Domestic Workers in the US: Background information when reading See What I Have Done

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See What I Have Done

by Sarah Schmidt

See What I Have Done by Sarah Schmidt
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    Aug 2017, 324 pages

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Book Reviewed by:
Donna Chavez

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Beyond the Book:
Domestic Workers in the US

Print Review

Bridget, the Borden family's Irish maid in See What I Have Done, is a young woman who came to the United States with visions of making a decent living and maybe one day getting married. Sadly, young immigrant women with limited skills and education were more often than not put to work as domestic help. Sadder still, with no union or legislative champion to protect them from abuse and overwork, these women were often mistreated by their employers.

The Chocolate GirlMaids, nannies and housekeepers have a long, disheartening history that doesn't show signs of too much improvement. Once upon a time, even families of limited means, such as those portrayed in mid-18th century novels of Wharton, Alcott and Dickens, had domestic help. They would just as soon sell family heirlooms as try to get along without someone to cook, clean and help them dress. These employees usually lived in separate but attached quarters so they could be on call 24/7. Room and board were considered part of their compensation but often they were begrudged the "luxury" of dining on the same food they prepared for their employers and they had to make do with small living quarters. Notwithstanding the television glamour of Downton Abbey's staff, few domestic workers, whether in England or the colonies, enjoyed much comfort. As time went on, more and more time-saving devices entered middle class homes and, as a result, there was less need for domestic help. Additionally, middle class families with one breadwinner ultimately determined that hiring a maid, housekeeper, cook or nanny was a luxury, when it was deemed stay-at-home moms could just as easily handle those chores. Live-in domestic help became just one more privilege that the upper class enjoyed.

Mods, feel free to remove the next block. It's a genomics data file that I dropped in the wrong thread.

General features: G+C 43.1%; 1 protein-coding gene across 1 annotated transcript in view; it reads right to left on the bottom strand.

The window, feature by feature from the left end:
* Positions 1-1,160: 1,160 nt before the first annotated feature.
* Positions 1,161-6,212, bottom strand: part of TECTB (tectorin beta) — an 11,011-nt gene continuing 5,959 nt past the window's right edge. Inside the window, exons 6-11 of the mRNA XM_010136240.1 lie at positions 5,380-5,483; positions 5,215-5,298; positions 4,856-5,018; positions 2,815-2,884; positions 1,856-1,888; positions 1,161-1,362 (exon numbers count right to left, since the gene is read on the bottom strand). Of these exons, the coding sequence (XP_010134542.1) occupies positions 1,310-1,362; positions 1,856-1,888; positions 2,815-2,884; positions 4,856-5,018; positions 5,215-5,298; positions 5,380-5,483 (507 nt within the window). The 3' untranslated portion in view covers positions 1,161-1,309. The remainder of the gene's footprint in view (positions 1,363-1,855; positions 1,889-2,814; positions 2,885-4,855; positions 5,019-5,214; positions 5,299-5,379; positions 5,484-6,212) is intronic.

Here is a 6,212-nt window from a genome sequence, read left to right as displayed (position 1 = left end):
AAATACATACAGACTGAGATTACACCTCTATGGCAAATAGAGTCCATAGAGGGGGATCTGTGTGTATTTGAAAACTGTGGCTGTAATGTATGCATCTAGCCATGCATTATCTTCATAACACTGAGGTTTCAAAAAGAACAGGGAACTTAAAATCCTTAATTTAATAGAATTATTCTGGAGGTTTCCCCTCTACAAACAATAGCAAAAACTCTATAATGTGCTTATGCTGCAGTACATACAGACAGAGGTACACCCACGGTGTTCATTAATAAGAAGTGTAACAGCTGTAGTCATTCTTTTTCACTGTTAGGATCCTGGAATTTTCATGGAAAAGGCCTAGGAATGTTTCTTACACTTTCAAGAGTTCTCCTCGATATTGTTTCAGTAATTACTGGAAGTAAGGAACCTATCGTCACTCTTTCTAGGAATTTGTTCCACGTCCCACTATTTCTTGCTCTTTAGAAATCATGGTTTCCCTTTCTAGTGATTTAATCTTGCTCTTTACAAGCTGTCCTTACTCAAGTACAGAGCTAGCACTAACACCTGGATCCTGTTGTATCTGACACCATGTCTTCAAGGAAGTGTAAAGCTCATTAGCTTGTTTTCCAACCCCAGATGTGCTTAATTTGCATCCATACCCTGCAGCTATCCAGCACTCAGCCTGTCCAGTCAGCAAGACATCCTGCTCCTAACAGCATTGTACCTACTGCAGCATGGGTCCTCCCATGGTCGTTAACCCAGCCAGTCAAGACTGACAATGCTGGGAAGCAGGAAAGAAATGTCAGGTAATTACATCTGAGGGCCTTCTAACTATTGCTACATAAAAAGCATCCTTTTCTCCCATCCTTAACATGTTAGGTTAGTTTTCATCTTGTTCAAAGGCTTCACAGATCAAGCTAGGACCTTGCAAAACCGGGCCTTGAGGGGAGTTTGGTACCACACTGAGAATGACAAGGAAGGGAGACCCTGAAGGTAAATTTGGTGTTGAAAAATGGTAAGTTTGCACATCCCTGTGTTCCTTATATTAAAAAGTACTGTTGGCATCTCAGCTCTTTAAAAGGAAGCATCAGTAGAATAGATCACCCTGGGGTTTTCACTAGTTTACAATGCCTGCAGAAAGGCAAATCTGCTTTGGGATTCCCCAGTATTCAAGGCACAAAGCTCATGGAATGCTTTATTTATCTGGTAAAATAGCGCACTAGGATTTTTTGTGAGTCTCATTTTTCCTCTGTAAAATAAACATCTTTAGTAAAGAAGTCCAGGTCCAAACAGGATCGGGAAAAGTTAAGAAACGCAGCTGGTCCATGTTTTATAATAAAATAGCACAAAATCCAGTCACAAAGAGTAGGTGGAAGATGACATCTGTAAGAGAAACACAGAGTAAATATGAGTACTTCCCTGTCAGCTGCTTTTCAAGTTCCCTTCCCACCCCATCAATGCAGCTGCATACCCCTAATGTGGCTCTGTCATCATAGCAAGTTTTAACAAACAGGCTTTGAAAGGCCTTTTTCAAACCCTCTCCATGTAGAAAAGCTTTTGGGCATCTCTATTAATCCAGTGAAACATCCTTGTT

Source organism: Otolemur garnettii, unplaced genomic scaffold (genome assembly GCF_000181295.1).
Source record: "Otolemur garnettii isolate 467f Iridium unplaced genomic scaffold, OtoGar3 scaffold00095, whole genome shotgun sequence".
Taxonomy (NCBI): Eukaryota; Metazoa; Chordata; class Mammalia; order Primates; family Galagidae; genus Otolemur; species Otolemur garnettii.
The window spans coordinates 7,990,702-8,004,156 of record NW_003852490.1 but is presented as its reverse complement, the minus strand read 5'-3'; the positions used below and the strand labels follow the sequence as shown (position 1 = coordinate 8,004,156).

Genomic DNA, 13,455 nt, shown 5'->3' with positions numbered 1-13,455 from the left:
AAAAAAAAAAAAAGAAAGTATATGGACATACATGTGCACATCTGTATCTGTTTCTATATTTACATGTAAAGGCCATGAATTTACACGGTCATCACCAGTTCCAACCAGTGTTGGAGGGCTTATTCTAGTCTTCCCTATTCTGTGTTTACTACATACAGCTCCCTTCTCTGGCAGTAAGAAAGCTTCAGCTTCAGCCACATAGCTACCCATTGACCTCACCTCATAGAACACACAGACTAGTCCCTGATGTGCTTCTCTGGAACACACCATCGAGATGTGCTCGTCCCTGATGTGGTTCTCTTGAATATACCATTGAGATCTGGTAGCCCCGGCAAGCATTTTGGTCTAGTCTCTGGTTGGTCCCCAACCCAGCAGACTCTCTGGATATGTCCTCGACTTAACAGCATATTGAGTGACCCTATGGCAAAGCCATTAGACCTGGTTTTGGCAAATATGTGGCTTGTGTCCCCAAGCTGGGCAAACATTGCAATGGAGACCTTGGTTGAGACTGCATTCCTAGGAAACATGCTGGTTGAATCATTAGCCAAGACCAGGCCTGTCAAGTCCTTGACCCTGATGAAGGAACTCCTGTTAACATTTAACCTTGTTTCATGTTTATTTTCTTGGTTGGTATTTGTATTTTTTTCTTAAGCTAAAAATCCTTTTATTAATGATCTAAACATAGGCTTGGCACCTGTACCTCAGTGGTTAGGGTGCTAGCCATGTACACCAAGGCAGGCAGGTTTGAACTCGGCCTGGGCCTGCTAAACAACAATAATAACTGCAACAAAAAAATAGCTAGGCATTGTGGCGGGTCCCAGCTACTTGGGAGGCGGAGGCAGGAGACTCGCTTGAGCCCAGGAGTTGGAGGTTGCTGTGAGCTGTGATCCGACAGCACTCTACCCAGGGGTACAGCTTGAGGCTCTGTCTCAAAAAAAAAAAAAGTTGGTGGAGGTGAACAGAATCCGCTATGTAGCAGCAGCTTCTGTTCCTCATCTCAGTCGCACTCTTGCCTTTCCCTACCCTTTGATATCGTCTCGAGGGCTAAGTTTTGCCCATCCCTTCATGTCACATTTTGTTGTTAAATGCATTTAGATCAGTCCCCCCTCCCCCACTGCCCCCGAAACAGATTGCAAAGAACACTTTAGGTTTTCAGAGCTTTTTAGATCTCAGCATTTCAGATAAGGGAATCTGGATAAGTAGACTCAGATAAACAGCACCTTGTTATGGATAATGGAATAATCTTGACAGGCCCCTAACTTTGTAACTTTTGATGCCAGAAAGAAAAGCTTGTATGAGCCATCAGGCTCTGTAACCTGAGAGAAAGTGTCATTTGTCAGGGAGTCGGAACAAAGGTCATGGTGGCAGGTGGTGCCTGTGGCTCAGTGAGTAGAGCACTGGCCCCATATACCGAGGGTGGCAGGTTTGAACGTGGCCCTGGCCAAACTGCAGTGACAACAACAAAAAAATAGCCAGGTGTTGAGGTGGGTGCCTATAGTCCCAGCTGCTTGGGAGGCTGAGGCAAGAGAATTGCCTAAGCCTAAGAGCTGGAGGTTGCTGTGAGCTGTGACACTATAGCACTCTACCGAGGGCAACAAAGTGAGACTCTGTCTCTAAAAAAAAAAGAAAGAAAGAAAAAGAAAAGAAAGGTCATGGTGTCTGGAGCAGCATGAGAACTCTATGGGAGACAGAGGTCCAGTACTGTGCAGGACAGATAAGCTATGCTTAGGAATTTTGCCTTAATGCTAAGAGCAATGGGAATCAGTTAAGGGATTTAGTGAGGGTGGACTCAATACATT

A NannyStill without a champion well into the 20th century, domestic workers were excluded from protection under both the National Labor Relations Act and the Fair Labor Standards Act in the labor friendly 1930s. As recently as 2012, a Mother Jones article states: "Governor Jerry Brown rejected legislation that would have provided overtime pay, meal breaks, and other labor protections to an estimated 200,000 caregivers, nannies, and housecleaners in California." And the Senate's 2013 plan for immigrants' "pathway to citizenship" failed to mention domestic workers.

More than one hundred years since Bridget resented her uncaring employers, and despite frequent attempts by several of her successors to unionize or advocate for domestic workers, only a little progress has been made. While domestic workers have made some gains - In 2016, Governor Brown signed a bill granting them overtime protections, for instance - race, ethnicities and origins have changed, but little else.

The Chocolate Girl, by Jean-Étienne Liotard
Painting of Nanny by Lee Greene Richards (1878-1950)

Article by Donna Chavez

This article is from the August 2, 2017 issue of BookBrowse Recommends. Click here to go to this issue.

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